While cracking, you can press any key for status, or 'q' or Ctrl-C to abort the session saving its state to a file ($JOHN/john.rec by default). If you press Ctrl-C for a second time before John had a chance to complete handling of your first Ctrl-C, John will abort immediately without saving. By default, the state is also saved every 10 minutes to permit for recovery in case of a crash.
To continue an interrupted session, run:
These are just the most essential things you can do with John. For a complete list of command line options and for more complicated usage examples you should refer to OPTIONS and EXAMPLES, respectively.
Please note that "binary" (pre-compiled) distributions of John may include alternate executables instead of just "john". You may need to choose the executable that fits your system best, e.g. "john-omp" to take advantage of multiple CPUs and/or CPU cores.
John the Ripper is designed to be both feature-rich and fast. It combines several cracking modes in one program and is fully configurable for your particular needs (you can even define a custom cracking mode using the built-in compiler supporting a subset of C). Also, John is available for several different platforms which enables you to use the same cracker everywhere (you can even continue a cracking session which you started on another platform).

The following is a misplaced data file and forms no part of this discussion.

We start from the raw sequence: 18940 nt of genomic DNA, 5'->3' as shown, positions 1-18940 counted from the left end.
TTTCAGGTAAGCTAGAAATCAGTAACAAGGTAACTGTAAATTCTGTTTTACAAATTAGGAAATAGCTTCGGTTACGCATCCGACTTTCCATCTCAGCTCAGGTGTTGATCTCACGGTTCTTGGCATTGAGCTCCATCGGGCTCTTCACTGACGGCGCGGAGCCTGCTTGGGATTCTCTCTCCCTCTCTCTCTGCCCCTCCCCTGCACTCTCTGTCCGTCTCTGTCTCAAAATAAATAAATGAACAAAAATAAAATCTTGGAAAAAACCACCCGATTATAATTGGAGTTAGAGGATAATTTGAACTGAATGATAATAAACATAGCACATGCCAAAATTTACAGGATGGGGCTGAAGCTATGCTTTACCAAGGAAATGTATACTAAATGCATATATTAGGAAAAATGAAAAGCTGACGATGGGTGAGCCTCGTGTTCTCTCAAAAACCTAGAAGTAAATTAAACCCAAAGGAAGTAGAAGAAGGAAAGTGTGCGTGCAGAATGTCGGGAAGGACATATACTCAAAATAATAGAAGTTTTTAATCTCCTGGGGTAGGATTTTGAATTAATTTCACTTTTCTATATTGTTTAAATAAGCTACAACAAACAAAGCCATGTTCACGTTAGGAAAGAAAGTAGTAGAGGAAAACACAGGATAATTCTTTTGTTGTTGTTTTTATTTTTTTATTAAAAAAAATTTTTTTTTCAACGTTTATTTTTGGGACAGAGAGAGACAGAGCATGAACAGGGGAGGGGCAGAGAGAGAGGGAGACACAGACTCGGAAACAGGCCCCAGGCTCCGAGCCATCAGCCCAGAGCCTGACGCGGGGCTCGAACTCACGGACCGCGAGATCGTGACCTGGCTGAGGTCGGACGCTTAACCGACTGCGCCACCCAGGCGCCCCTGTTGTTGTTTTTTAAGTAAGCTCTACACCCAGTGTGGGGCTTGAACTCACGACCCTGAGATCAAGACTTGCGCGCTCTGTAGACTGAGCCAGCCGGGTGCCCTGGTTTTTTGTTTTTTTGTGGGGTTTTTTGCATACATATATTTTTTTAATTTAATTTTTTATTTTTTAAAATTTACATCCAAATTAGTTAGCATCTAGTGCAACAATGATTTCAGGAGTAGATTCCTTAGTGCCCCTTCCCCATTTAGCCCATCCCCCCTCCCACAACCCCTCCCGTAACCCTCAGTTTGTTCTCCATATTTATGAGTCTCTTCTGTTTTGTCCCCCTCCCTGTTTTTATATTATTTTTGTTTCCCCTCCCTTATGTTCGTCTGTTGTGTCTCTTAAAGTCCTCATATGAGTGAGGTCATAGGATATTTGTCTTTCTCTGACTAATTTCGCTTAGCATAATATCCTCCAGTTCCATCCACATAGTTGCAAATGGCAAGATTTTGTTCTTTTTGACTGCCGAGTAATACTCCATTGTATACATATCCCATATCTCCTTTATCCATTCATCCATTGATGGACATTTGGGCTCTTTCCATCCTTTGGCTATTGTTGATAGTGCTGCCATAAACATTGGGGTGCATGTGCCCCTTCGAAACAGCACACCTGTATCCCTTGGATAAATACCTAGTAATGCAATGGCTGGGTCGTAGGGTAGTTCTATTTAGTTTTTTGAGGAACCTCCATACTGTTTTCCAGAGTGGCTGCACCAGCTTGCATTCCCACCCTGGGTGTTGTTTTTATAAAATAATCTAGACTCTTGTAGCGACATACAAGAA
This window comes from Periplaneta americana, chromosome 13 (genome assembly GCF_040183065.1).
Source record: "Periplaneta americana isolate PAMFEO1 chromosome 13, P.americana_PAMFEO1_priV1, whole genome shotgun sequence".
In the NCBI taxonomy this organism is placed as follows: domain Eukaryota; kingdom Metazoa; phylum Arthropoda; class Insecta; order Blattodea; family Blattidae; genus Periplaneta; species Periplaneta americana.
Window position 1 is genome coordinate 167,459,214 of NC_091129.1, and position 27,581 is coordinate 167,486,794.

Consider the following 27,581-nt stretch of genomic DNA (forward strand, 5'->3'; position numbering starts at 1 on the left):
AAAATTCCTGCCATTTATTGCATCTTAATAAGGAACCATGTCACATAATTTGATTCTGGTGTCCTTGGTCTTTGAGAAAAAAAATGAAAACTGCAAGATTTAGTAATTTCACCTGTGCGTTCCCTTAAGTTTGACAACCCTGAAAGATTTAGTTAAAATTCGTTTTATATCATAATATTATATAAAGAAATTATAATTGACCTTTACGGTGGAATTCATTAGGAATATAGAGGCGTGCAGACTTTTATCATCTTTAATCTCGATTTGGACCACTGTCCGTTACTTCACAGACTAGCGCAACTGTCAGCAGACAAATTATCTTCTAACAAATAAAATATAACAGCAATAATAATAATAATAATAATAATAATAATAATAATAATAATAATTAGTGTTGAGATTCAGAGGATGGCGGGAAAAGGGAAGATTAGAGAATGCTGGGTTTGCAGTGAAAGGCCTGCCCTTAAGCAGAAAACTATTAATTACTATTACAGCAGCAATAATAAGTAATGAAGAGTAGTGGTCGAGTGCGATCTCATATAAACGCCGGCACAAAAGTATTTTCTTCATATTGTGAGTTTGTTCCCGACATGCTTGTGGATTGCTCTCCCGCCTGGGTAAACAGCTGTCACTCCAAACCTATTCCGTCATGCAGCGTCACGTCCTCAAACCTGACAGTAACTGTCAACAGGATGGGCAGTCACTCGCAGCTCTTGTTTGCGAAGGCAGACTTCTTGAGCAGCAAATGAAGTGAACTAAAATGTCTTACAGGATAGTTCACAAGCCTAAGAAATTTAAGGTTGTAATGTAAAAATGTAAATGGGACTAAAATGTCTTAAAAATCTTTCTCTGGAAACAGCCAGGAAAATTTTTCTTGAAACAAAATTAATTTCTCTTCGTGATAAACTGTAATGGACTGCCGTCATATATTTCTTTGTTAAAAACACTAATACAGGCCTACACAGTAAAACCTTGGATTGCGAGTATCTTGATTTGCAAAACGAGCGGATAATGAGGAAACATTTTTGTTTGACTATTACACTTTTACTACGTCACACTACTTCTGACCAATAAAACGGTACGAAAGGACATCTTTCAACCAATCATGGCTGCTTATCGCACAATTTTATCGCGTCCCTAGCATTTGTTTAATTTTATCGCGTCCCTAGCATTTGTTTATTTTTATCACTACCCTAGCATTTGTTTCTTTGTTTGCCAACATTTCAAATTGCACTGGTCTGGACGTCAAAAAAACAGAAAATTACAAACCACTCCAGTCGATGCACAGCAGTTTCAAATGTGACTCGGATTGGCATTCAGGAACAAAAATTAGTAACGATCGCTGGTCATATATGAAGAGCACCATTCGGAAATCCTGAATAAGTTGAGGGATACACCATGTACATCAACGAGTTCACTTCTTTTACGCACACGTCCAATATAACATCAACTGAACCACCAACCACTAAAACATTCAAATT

Out of the box, John supports (and autodetects) the following Unix crypt(3) hash types: traditional DES-based, "bigcrypt", BSDI extended DES-based, FreeBSD MD5-based (also used on Linux and in Cisco IOS), and OpenBSD Blowfish-based (now also used on some Linux distributions and supported by recent versions of Solaris). Also supported out of the box are Kerberos/AFS and Windows LM (DES-based) hashes, as well as DES-based tripcodes.
When running on Linux distributions with glibc 2.7+, John 1.7.6+ additionally supports (and autodetects) SHA-crypt hashes (which are actually used by recent versions of Fedora and Ubuntu), with optional OpenMP parallelization (requires GCC 4.2+, needs to be explicitly enabled at compile-time by uncommenting the proper OMPFLAGS line near the beginning of the Makefile).